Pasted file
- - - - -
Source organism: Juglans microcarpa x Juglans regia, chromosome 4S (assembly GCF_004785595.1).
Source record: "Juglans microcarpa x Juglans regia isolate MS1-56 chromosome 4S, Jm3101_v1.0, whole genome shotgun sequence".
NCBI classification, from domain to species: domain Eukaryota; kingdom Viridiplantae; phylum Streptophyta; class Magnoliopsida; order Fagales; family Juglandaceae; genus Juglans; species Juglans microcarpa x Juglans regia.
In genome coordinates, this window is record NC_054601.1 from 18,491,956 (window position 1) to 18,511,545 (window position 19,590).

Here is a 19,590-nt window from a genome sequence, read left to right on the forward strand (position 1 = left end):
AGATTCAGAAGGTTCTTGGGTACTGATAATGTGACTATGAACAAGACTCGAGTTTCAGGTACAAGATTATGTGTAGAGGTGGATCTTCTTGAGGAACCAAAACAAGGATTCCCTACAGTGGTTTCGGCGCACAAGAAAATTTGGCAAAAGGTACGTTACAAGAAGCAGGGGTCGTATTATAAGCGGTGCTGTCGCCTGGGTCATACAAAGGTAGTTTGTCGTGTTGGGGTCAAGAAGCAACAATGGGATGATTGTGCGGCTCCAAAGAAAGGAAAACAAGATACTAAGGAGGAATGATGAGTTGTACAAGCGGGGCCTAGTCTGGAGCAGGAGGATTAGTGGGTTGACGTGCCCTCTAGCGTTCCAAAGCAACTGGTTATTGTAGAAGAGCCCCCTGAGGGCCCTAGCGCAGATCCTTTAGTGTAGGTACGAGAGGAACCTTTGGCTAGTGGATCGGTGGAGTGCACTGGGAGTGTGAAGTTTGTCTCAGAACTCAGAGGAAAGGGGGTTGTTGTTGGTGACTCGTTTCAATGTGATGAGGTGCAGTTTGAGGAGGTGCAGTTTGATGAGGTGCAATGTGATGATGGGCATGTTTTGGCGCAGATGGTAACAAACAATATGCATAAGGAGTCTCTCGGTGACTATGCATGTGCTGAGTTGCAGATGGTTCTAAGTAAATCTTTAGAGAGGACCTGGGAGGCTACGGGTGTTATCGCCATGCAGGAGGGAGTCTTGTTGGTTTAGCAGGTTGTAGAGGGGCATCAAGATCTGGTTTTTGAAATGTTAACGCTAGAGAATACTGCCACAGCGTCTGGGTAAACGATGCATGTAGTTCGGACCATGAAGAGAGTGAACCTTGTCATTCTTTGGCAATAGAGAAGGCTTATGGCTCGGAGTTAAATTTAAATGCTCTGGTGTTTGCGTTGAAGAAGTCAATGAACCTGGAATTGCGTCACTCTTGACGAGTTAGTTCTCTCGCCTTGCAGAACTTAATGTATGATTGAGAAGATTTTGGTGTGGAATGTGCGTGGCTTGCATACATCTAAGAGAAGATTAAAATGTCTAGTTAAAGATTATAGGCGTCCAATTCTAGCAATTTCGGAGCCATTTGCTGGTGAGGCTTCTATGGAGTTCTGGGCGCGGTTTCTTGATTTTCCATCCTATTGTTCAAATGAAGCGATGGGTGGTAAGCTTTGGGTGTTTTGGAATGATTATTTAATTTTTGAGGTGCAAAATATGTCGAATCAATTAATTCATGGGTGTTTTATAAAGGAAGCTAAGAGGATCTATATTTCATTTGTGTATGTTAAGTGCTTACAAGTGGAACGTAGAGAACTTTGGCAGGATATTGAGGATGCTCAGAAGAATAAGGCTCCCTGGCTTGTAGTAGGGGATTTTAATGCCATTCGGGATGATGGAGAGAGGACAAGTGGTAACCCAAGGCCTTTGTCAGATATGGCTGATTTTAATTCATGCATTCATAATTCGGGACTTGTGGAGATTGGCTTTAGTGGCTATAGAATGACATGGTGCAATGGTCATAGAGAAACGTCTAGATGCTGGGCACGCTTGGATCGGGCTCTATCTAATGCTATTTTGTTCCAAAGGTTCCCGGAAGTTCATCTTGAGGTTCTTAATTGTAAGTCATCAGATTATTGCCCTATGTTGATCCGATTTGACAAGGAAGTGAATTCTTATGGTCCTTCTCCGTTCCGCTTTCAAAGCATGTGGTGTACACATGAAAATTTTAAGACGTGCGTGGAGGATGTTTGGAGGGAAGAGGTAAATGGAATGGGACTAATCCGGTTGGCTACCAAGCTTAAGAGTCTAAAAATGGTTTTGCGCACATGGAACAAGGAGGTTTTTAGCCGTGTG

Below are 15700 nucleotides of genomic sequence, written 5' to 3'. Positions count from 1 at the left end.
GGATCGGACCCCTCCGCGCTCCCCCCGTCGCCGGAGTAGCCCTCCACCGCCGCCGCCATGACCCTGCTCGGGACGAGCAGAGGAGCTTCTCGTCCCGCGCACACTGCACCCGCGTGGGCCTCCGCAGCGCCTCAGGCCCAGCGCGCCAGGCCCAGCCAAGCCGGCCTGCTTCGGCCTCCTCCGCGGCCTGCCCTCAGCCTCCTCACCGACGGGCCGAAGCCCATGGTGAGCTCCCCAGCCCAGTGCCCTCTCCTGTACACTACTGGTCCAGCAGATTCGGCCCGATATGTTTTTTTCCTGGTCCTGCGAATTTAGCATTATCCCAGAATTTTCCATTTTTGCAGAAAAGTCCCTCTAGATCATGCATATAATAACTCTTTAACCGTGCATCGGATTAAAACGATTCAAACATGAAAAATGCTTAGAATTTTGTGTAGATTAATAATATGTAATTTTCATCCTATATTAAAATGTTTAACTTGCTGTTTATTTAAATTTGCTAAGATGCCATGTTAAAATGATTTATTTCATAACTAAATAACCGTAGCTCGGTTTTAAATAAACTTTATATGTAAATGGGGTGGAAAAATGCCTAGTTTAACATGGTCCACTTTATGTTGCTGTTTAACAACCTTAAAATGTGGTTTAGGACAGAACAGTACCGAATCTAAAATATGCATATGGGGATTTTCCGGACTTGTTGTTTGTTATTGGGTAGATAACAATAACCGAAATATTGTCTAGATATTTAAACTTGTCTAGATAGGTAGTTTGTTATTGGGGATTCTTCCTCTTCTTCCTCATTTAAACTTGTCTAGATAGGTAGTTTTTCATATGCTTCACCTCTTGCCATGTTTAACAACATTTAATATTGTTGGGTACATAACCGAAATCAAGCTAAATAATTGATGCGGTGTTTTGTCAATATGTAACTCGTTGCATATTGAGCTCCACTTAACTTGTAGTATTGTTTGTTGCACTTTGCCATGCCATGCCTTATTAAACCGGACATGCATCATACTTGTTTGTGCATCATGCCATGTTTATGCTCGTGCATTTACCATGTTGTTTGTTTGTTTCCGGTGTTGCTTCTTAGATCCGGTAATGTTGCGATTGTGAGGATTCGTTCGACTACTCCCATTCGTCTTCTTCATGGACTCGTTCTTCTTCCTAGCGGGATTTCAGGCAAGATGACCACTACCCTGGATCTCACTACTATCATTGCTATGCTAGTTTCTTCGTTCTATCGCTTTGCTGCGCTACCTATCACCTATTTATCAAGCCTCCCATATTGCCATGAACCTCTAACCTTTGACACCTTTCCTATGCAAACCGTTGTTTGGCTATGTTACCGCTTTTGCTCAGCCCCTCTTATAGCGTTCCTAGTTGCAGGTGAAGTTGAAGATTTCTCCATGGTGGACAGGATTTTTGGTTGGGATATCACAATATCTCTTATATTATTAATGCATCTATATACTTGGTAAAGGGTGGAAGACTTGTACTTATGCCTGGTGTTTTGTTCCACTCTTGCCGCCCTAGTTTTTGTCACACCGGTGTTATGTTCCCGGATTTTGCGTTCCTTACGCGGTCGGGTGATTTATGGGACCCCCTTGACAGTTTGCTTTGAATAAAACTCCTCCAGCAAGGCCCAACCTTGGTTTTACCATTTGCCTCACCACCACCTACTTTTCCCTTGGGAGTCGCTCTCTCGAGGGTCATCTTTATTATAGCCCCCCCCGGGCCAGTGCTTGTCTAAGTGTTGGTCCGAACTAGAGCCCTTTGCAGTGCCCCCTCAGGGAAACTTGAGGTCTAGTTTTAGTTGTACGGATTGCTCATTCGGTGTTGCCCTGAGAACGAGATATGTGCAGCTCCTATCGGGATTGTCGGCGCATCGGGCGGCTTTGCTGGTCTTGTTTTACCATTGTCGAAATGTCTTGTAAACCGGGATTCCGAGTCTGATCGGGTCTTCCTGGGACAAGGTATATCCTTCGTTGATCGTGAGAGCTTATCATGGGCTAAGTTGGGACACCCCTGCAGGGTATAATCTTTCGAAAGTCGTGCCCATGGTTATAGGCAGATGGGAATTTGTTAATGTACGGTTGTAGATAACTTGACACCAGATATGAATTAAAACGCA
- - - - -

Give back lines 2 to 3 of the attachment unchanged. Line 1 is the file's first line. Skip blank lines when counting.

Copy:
Source record: "Juglans microcarpa x Juglans regia isolate MS1-56 chromosome 4S, Jm3101_v1.0, whole genome shotgun sequence".
NCBI classification, from domain to species: domain Eukaryota; kingdom Viridiplantae; phylum Streptophyta; class Magnoliopsida; order Fagales; family Juglandaceae; genus Juglans; species Juglans microcarpa x Juglans regia.